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Disrupting the IT Distribution Model

June 08, 2017 - Article

Sergio FaracheBy Sergio Farache

In the last few years, the distribution industry has experienced several sea changes and challenges, as dynamics such as technology commoditization, margin pressure and the slowdown of the classic IT market growth alter the evolution of the channel. Distribution has been employing approaches like scale, efficiency and services to continue its intended journey toward providing value to the suppliers and partners — both critical components of the current two-tier model that has defined the industry for many years.

The two-tier model presumes that value is created by a linear process from the suppliers to the distributor to the partner to the end user. The model provides, and will continue providing, value through this linear structure, but the value creation is limited to the players and by fact that each member relies on their capabilities and investment power. Technology has been a fundamental element of this model as a support layer of the business, providing efficiency, scale and control. Several technology features, such as the e-commerce and brokerage platform, have played the same role for a new set of offerings and services, but both technologies are following the same linear two-tier business model.

The next-generation technologies enable disruption in many industries, and the deep integration between technology and business models creates the opportunity to transition the value-creation process to a broader group of players. Today’s disruptors such as Uber, Airbnb and Amazon, for example, have demonstrated that enabling this value creation to all possible participants maximizes the network effect — creating additional value to all participants, expanding their offerings and services, but moreover producing an opportunity for that disrupting flywheel effect that spurs growth in an exponential manner.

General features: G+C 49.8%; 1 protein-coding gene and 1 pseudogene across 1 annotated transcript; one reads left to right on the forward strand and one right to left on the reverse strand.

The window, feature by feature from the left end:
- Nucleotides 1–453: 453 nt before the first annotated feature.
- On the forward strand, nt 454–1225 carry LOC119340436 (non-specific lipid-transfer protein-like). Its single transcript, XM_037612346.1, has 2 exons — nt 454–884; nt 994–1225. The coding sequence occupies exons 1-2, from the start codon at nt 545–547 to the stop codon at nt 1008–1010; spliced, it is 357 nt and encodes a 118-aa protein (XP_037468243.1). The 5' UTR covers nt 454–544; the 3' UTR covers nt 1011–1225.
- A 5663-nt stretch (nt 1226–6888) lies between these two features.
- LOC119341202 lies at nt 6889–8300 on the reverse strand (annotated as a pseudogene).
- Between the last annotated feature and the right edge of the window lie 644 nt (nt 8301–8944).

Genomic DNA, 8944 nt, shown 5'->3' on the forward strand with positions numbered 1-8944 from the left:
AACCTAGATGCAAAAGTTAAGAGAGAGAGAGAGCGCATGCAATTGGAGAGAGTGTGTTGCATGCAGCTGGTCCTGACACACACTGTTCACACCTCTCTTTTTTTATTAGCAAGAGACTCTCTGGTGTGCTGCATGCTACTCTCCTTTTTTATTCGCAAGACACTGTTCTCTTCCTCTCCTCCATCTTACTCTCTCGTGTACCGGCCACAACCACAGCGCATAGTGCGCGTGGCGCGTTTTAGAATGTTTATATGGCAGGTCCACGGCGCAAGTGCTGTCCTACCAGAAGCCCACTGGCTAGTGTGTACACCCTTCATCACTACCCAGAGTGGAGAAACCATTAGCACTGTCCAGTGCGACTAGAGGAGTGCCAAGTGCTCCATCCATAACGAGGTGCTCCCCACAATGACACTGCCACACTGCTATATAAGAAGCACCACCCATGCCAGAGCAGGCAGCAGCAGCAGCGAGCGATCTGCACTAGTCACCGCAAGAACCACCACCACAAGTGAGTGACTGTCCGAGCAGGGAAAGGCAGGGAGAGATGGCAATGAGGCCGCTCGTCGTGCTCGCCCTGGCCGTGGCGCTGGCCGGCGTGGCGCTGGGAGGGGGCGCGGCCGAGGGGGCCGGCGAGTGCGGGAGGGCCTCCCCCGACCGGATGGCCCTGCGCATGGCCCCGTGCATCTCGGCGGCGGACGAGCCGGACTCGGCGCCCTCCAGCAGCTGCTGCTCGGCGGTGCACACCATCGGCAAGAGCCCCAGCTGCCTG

Analysis performed by consulting firm Deloitte described the “business ecosystem" as coming of age in the following way: “Ecosystems are dynamic and co-evolving communities of diverse actors who create and capture new value through increasingly sophisticated models of both collaboration and competition."

I took the liberty of using the Deloitte approach to define the Digital IT Distribution Ecosystem. This ecosystem is a dynamic and co-evolving community of IT B2B actors, i.e. producers and consumers, who create, provide, consume and capture current and the new value (intellectual property, products, software and services) through commercial interactions, collaboration, enablement, exchange and competition.

The IT distribution industry is beginning to realize that the two-tier model will limit its ability to capitalize on the total market opportunity available, and some disruptors are expanding their models to a new value-creation paradigm. The industry is perfectly positioned for this transition, but it should move, adapt fast and invest in ...

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